Do you have the critical tools and practices in place to effectively communicate with your employees in times of crisis? See our recommendations below.
Whether your employees are working remotely or in the office, it’s crucial that they know their wellbeing and safety are protected. This is even more important to organizations that wish to attract and retain top talent. In fact, a Qualtrics study found that 71 percent of U.S. jobseekers prioritize an employer’s ability to ensure its workforce’s physical safety and wellbeing when deciding where to work.
Yet, a recent Dataminr-commissioned survey conducted by Forrester Consulting revealed that 70 percent of security and risk leaders globally experienced at least two critical risk events that endangered their organization over the past year, with an alarming number of leaders lacking an adequate understanding of the systemic risks their organizations face.
To better safeguard their people, security professionals need to efficiently and effectively communicate with employees when a crisis or high-impact event occurs. Here we outline six best practices for how to effectively communicate with employees before and during.
Prepare, prepare, prepare. This includes knowing what your risk exposure is and having a crisis communications plan in place. Both will help to ensure business continuity should your organization be hit with a crisis.
When security and risk teams know what their risk exposure is, they have a full understanding of who and what might be exposed to risks and threats. Take for instance retailers. Their top known risks include extreme weather, crime and geopolitical events—which put their employees, customers, stores, online sites and supply chains at risk. But with that type of information in hand, organizations are able to maintain a high level of situational awareness, allowing them to better prepare for, mitigate and respond to potential crises and major disruptions.
Crisis communications plans help ensure organizations are as prepared as possible for both the expected and the unexpected. Those that are the most effective account for the need to notify, communicate and collaborate with employees. Answers to critical questions, such as who is responsible for confirming the safety of affected employees, have already been determined.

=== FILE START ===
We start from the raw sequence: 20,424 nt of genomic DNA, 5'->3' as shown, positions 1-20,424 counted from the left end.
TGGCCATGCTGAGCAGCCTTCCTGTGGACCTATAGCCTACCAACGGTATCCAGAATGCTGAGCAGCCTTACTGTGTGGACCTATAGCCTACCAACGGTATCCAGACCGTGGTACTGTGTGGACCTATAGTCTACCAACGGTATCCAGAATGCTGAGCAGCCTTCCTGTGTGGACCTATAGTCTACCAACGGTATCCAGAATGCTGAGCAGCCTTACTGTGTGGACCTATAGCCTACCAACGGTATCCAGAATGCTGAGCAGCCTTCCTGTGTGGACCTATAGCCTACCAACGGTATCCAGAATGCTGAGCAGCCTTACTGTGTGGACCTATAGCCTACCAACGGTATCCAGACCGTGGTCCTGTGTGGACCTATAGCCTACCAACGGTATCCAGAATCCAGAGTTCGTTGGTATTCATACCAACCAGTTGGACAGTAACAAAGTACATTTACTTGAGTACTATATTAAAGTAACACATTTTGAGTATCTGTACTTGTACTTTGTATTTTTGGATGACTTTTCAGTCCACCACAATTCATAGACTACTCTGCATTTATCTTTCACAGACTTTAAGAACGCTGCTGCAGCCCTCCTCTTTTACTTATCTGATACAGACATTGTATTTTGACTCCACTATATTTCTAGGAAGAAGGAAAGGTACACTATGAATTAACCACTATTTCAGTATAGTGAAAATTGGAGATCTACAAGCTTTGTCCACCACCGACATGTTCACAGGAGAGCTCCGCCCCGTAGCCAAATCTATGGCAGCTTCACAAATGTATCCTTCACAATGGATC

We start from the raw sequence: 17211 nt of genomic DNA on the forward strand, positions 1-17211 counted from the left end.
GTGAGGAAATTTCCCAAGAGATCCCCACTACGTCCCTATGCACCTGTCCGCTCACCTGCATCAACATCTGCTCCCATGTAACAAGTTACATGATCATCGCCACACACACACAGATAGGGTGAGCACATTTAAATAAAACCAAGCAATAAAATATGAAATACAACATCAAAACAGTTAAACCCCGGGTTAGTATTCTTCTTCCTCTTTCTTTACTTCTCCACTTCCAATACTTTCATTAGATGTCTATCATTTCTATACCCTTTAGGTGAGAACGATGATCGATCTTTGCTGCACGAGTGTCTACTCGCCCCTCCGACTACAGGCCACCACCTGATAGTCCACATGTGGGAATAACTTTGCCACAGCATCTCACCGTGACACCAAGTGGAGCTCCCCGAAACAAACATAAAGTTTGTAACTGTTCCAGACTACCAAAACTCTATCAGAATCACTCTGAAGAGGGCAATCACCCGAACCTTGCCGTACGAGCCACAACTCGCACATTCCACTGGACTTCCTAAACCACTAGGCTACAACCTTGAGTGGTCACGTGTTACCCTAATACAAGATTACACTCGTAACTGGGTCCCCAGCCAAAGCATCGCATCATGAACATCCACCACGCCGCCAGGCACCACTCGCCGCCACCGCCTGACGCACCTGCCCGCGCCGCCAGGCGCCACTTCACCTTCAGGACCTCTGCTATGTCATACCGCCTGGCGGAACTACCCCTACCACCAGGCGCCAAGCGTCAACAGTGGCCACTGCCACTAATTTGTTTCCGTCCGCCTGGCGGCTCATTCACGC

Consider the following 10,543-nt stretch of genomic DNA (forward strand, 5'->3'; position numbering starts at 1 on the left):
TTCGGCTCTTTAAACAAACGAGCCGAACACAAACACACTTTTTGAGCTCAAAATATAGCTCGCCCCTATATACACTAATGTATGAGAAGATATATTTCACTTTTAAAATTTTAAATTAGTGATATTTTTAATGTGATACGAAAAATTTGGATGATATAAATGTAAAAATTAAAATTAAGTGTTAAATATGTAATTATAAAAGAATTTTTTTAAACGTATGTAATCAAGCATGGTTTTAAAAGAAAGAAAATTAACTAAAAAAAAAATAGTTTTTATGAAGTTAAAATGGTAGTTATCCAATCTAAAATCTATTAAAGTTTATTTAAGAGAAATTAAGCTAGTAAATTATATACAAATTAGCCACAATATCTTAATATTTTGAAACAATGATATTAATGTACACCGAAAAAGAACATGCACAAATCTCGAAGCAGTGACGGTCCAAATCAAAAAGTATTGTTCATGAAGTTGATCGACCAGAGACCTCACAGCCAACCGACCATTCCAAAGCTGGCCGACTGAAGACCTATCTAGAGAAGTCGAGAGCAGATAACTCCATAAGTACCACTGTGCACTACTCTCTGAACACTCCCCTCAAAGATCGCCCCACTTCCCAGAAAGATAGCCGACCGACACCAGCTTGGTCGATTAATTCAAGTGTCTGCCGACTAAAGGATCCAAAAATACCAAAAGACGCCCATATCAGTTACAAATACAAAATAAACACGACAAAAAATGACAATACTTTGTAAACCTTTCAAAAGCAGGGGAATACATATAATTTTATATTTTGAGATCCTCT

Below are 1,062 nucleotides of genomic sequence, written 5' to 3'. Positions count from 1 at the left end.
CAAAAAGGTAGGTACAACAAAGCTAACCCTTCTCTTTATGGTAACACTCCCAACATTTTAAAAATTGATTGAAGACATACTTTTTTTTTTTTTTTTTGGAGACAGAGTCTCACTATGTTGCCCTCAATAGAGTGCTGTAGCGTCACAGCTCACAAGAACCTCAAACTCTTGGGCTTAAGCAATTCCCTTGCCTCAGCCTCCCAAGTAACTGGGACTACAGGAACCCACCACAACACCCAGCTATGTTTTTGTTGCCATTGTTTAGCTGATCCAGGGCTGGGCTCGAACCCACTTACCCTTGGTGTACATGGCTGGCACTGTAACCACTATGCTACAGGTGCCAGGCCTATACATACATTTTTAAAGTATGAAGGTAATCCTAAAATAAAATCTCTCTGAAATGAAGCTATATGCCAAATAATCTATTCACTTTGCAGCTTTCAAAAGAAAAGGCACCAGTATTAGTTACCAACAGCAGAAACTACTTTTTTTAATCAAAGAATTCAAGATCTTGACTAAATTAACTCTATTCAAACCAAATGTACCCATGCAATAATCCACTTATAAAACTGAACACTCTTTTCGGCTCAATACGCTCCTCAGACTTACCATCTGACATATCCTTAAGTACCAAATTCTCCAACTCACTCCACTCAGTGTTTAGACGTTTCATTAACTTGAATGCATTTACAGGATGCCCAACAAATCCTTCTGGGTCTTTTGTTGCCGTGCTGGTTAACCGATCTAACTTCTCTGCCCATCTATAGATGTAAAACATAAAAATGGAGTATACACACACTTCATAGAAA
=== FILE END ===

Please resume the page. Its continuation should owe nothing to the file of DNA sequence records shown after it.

As such, security and risk teams—and key business partners, like HR and corporate communications leaders—can communicate with impacted employees more quickly and effectively during a crisis.
As soon as you are alerted to a potential risk to the health and safety of your employees, immediately notify them of the threat. Not only is it the right thing to do, it’s part of organizations’ duty of care obligations—the moral and legal responsibility of a company to ensure the safety and wellbeing of its employees. This holds true whether employees are traveling, working remotely or in the office.
A proven method for warning employees is a two-way notification system. Such systems enable organizations to quickly notify employees of a risk—such as a severe, impending storm—via SMS, voice or email. Employees are then able to confirm their safety.
Different types of notifications require different actions. The most common are: FYI (for your information) only, soft acknowledgement and hard acknowledgement. The latter applies when there is a potentially life-threatening event or situation, such as severe weather, public health emergencies and workplace violence.
As such, when reaching out, it’s vital to let employees know the action(s) you expect them to take. For example, you could ask if they are unsafe or need emergency assistance by requesting one or two text responses: 1=OK, 2=HELP!